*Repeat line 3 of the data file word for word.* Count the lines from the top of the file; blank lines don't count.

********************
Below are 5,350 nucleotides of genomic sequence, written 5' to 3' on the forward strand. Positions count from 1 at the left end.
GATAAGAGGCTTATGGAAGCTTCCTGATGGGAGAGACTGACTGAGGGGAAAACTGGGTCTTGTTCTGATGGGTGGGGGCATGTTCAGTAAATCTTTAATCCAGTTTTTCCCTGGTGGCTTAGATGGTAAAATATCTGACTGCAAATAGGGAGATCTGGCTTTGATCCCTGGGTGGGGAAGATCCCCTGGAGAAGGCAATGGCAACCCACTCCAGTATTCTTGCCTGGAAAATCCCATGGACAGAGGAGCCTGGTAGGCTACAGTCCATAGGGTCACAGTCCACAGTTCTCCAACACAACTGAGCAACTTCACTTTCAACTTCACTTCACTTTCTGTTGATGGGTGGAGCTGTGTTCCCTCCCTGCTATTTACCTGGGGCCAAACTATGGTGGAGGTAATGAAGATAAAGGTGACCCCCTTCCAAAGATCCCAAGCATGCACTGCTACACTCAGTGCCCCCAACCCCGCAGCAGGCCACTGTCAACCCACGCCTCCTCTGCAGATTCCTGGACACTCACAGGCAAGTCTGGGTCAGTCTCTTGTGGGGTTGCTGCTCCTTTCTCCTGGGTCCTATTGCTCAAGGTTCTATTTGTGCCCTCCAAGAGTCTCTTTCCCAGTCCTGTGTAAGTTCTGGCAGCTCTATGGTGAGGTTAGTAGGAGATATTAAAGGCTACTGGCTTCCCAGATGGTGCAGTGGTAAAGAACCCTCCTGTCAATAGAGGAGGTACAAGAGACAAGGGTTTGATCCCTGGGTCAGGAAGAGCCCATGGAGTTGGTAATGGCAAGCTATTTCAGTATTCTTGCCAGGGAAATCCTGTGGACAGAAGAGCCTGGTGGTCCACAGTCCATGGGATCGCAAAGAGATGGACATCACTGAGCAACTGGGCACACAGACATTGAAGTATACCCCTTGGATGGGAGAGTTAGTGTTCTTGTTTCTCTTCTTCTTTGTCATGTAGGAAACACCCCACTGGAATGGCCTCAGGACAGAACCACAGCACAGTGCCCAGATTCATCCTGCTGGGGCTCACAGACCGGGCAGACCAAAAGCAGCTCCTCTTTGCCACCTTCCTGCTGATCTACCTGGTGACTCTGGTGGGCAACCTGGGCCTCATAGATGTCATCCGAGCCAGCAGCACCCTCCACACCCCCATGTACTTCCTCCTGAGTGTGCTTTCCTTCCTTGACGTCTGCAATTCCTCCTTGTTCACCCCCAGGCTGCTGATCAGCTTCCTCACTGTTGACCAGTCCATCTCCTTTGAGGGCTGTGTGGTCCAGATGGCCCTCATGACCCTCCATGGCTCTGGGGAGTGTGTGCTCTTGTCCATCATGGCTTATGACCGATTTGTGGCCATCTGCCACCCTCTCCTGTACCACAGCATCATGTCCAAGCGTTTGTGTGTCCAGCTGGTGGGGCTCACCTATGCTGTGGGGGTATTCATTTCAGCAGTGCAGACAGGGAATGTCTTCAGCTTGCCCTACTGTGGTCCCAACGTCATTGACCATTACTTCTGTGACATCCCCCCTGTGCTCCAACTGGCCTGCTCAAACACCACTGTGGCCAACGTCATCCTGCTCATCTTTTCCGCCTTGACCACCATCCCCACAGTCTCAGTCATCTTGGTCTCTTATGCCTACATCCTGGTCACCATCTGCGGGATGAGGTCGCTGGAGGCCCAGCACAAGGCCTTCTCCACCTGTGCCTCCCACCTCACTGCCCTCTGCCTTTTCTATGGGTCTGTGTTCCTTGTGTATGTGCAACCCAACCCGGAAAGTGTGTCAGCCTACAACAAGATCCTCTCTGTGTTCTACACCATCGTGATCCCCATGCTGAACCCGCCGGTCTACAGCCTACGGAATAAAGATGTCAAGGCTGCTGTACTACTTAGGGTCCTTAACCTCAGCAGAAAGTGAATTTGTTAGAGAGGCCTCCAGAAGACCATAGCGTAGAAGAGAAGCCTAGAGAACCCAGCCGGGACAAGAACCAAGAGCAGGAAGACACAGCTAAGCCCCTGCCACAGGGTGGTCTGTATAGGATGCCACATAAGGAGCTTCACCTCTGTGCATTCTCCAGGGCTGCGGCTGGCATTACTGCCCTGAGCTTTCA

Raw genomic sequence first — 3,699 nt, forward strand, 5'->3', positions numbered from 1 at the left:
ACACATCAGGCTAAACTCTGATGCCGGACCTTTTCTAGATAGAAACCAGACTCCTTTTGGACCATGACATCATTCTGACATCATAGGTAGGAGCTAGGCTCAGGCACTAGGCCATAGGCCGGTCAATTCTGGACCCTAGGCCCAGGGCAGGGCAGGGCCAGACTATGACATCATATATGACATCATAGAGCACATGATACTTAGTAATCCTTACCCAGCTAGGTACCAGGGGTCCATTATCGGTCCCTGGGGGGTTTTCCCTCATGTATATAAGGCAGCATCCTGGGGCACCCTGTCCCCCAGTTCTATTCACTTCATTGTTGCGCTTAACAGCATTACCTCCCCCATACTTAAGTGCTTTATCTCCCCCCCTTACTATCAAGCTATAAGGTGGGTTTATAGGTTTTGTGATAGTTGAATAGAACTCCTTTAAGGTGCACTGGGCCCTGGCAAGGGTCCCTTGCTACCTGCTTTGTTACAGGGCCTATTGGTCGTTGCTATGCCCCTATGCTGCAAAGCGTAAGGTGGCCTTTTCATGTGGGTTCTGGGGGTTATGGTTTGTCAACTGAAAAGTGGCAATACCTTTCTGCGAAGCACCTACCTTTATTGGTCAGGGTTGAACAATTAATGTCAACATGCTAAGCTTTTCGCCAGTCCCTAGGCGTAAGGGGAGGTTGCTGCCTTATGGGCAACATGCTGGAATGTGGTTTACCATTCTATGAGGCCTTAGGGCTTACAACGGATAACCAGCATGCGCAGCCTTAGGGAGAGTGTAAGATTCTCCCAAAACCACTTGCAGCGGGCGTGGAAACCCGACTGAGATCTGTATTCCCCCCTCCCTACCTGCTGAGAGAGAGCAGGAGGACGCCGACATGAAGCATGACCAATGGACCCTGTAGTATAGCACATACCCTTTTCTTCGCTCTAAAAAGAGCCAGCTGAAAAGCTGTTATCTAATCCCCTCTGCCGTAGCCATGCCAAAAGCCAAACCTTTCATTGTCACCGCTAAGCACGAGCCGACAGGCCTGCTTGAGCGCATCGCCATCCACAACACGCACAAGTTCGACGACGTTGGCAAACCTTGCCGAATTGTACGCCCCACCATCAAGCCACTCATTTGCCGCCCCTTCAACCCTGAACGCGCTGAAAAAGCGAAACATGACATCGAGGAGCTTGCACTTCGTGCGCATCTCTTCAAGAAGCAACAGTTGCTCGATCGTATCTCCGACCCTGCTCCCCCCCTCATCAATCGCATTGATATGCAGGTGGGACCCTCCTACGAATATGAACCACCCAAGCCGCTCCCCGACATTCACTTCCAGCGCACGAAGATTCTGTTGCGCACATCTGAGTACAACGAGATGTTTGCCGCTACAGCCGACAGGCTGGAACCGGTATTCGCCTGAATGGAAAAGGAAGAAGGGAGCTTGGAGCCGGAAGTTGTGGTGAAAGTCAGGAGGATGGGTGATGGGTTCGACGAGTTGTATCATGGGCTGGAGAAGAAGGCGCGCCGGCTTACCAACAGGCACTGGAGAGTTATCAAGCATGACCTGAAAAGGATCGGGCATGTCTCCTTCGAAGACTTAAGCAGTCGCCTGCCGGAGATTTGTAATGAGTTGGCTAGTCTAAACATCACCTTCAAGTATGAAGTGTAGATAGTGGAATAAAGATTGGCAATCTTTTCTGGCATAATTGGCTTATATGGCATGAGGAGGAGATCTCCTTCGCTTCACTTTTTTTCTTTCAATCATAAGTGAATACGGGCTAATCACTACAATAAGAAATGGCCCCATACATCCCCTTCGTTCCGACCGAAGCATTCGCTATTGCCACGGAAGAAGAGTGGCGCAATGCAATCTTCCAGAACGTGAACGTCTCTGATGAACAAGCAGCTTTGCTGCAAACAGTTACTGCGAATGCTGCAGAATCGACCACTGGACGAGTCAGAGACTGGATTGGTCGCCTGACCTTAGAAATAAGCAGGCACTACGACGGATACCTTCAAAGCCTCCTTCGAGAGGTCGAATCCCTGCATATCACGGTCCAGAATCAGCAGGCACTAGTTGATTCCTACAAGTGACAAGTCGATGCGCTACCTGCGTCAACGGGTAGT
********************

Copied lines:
Raw genomic sequence first — 3,699 nt, forward strand, 5'->3', positions numbered from 1 at the left: